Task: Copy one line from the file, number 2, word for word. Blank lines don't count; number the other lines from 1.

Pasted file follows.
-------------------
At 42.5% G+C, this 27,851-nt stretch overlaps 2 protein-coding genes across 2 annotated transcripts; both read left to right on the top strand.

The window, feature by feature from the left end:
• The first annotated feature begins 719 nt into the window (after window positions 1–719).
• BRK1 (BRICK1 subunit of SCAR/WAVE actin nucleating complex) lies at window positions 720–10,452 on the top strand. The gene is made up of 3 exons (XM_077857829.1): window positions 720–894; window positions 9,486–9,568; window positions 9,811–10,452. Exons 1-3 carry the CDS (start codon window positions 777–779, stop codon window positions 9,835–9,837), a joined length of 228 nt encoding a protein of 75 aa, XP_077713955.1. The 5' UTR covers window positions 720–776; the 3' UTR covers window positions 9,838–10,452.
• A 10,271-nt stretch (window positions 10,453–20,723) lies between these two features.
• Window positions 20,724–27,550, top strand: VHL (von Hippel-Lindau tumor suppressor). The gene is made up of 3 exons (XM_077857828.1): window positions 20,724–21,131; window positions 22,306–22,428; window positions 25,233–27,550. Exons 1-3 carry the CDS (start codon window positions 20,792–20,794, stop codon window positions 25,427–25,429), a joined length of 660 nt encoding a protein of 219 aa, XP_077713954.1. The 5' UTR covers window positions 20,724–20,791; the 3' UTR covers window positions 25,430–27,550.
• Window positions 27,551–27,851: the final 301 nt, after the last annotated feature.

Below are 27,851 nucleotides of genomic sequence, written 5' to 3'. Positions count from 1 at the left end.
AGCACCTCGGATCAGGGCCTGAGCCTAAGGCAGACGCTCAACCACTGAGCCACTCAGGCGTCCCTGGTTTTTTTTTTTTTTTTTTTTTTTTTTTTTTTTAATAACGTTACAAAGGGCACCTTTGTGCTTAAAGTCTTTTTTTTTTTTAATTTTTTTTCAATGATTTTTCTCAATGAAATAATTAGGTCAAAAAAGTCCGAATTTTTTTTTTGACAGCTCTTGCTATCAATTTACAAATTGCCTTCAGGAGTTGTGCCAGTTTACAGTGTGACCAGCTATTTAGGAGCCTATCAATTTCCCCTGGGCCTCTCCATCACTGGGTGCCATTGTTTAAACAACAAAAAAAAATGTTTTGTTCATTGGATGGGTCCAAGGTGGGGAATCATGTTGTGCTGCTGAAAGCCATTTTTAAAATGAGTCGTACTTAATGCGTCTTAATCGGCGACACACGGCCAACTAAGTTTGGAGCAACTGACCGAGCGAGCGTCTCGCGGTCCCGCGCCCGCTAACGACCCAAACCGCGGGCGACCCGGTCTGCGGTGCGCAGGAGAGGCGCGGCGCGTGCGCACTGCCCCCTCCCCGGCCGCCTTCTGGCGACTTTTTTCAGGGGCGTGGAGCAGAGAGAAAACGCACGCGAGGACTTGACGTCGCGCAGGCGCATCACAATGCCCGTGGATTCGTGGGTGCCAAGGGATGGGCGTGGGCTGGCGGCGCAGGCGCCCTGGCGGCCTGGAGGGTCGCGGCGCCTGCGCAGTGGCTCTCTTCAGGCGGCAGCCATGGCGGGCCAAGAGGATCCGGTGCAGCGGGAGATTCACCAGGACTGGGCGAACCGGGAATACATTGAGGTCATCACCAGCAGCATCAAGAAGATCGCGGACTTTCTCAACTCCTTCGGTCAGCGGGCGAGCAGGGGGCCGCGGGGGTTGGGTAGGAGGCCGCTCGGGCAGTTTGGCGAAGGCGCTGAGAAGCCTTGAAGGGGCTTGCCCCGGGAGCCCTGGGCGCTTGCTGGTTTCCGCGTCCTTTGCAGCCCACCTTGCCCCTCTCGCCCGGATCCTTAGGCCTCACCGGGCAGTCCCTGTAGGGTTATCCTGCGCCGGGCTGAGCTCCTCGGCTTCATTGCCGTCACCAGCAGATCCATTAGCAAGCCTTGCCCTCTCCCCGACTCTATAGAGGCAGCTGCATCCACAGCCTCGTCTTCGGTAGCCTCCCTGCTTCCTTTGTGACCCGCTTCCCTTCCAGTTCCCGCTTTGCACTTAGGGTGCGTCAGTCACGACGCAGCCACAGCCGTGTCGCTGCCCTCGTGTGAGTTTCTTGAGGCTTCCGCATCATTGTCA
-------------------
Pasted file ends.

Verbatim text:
The window, feature by feature from the left end: